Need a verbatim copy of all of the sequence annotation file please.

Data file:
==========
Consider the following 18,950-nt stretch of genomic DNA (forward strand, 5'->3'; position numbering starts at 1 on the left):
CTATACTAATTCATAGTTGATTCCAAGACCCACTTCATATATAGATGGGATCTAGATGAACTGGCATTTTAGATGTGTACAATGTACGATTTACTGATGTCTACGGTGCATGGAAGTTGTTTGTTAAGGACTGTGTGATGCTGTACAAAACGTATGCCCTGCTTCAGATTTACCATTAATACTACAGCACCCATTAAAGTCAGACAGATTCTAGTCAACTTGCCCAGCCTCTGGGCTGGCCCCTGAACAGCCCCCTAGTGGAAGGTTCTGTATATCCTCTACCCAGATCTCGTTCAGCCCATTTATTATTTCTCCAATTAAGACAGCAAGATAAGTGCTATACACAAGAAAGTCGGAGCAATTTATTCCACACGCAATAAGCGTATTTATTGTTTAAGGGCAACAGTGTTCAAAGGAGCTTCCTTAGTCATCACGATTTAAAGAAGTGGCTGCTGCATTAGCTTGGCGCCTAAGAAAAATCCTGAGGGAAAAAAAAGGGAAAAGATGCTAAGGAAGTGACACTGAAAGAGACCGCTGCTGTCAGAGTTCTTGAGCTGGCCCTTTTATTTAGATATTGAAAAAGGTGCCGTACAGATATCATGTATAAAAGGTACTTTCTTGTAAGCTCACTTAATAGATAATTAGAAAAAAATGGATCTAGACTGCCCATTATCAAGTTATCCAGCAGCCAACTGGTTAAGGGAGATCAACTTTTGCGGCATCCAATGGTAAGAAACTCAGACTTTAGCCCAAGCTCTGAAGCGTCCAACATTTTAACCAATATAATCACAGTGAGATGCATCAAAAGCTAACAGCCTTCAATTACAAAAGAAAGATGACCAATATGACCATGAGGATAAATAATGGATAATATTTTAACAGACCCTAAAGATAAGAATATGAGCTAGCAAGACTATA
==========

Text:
Consider the following 18,950-nt stretch of genomic DNA (forward strand, 5'->3'; position numbering starts at 1 on the left):
CTATACTAATTCATAGTTGATTCCAAGACCCACTTCATATATAGATGGGATCTAGATGAACTGGCATTTTAGATGTGTACAATGTACGATTTACTGATGTCTACGGTGCATGGAAGTTGTTTGTTAAGGACTGTGTGATGCTGTACAAAACGTATGCCCTGCTTCAGATTTACCATTAATACTACAGCACCCATTAAAGTCAGACAGATTCTAGTCAACTTGCCCAGCCTCTGGGCTGGCCCCTGAACAGCCCCCTAGTGGAAGGTTCTGTATATCCTCTACCCAGATCTCGTTCAGCCCATTTATTATTTCTCCAATTAAGACAGCAAGATAAGTGCTATACACAAGAAAGTCGGAGCAATTTATTCCACACGCAATAAGCGTATTTATTGTTTAAGGGCAACAGTGTTCAAAGGAGCTTCCTTAGTCATCACGATTTAAAGAAGTGGCTGCTGCATTAGCTTGGCGCCTAAGAAAAATCCTGAGGGAAAAAAAAGGGAAAAGATGCTAAGGAAGTGACACTGAAAGAGACCGCTGCTGTCAGAGTTCTTGAGCTGGCCCTTTTATTTAGATATTGAAAAAGGTGCCGTACAGATATCATGTATAAAAGGTACTTTCTTGTAAGCTCACTTAATAGATAATTAGAAAAAAATGGATCTAGACTGCCCATTATCAAGTTATCCAGCAGCCAACTGGTTAAGGGAGATCAACTTTTGCGGCATCCAATGGTAAGAAACTCAGACTTTAGCCCAAGCTCTGAAGCGTCCAACATTTTAACCAATATAATCACAGTGAGATGCATCAAAAGCTAACAGCCTTCAATTACAAAAGAAAGATGACCAATATGACCATGAGGATAAATAATGGATAATATTTTAACAGACCCTAAAGATAAGAATATGAGCTAGCAAGACTATA